A.B. - The economic crisis in Europe (and the periphery in particular) has shaken its existing political and economic structures. The emergence of the far right and populist movements is radically altering the political landscape in Europe. Is Europe heading back to the 1930s?

M.E. - The “non-traditional/anti-establishment/outsider” wave is one that is apparent in much of the west.

In the United States, it started out with the emergence of the Tea Party, and it is now playing out in the surprising popularity of presidential candidates such as Donald Trump and Bernie Saunders. And, as you note, it is visible in much of western Europe.

This is an important contextual observation as it speaks to the general dis-satisfaction among citizens with the performance of the political establishments; and it is a particularly concerning phenomenon when it translates into support for extremist parties, some of which are also only one-issue parties.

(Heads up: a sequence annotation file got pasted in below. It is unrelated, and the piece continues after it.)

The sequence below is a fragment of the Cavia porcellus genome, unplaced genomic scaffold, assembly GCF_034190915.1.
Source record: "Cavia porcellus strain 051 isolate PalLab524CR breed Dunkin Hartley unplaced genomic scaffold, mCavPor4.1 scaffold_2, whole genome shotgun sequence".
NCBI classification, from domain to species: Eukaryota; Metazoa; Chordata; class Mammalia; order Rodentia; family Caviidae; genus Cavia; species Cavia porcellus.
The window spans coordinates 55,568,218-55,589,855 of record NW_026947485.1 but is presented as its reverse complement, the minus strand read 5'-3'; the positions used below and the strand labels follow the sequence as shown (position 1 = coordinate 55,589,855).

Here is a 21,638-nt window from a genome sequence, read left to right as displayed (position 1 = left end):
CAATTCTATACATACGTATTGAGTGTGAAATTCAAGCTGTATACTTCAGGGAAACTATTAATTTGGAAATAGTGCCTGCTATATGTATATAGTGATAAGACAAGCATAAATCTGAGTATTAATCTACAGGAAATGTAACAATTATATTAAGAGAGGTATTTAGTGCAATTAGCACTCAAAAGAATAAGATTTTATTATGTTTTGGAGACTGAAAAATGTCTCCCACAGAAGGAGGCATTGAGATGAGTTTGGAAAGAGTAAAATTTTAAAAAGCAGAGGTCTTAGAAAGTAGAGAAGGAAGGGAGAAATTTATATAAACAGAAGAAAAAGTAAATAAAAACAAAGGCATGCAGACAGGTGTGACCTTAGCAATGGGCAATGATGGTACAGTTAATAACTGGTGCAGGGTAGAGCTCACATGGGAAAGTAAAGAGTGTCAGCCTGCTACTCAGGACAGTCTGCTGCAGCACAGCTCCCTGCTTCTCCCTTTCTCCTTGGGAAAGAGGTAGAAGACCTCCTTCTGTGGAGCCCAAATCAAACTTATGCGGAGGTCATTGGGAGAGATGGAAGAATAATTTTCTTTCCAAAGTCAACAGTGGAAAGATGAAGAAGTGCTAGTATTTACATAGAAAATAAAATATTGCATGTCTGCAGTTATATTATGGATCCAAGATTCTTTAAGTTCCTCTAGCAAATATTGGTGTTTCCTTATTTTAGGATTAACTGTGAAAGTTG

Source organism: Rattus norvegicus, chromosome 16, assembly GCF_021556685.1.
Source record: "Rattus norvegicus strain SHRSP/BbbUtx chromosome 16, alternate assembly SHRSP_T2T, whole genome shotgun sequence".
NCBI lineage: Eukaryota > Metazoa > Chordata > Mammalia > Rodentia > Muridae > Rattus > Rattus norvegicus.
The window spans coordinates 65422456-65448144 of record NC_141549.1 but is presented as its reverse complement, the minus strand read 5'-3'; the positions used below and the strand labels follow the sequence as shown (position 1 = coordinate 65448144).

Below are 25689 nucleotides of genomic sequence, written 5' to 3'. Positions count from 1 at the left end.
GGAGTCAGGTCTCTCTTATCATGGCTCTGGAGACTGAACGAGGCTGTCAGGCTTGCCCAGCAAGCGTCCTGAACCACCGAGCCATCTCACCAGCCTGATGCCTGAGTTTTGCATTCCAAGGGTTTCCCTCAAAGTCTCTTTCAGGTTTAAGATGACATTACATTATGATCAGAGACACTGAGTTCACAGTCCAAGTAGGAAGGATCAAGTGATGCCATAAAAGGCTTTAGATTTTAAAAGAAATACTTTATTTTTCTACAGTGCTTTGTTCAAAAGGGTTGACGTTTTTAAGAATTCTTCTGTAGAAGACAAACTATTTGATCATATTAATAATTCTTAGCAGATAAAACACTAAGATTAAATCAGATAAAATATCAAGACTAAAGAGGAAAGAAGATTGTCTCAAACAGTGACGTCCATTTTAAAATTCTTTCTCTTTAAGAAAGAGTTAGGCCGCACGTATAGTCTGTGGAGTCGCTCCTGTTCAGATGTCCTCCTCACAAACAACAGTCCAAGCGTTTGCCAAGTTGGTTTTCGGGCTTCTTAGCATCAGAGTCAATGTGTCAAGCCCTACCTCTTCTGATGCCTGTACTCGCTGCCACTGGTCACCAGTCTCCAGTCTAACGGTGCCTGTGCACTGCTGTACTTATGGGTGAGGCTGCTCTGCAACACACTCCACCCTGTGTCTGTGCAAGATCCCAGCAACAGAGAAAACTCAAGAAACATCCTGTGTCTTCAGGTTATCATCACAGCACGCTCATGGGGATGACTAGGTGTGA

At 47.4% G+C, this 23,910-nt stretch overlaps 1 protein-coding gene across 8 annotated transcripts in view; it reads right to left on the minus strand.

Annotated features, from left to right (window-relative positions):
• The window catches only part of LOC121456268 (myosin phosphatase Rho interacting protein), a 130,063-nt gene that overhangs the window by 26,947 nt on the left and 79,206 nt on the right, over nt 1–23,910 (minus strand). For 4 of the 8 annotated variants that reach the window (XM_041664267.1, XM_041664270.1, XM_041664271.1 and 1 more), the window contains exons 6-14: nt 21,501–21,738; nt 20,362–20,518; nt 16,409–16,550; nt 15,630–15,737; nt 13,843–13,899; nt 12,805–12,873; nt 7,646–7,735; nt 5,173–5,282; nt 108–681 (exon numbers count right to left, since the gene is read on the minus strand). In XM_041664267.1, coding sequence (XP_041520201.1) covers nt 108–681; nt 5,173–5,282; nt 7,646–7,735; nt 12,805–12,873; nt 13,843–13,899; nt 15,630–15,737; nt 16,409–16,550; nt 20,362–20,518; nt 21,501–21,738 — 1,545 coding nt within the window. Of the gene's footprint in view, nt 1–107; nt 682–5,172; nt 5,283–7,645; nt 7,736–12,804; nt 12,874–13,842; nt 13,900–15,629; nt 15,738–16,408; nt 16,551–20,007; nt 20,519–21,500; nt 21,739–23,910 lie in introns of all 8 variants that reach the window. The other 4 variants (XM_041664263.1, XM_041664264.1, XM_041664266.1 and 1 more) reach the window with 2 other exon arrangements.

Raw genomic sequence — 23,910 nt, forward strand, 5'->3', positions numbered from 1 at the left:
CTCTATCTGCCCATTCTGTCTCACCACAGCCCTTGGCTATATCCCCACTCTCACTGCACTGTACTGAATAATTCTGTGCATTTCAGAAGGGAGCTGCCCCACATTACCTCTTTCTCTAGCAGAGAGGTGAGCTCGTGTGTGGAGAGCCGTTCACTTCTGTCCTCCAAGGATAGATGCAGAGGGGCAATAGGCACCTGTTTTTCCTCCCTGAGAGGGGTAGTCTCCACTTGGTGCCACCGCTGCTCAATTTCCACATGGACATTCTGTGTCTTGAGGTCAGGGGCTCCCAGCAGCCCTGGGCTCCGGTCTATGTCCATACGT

The immediate impact of this is to complicate governance by the traditional parties. And this comes at a time when citizens are looking to their governments to step up to a series of economic, financial, social and geopolitical challenges.

As worrisome as all this is, I do not think that we are heading to the 1930s. But we do need a “sputnik moment” that brings together the political class in a manner that better serves those who elected them.

A.B. - There's also an emergence of secessionist movements across Europe as we saw in Scotland last year and Catalonia today. On Catalonia, are markets worried over the process of independence? Would markets care as to how the process is handled, and whether an independent Catalonia stays within or outside the EU?

Rather than worried, I would say that markets are paying attention -- and understandably so. Catalonia is a notable part of Spain’s economy, the fourth largest in the Eurozone. So of course they care about how this situation is handled. And it matters beyond the Eurozone too.

Assessing what markets care about reinforces the notion that it is in everyone’s interest – Catalonia, Spain and Europe’s – to handle this process in orderly manner. This is particularly so after all the tensions and strains caused by the Greek crisis. As such, it would include maintaining an independent Catalonia within the EU.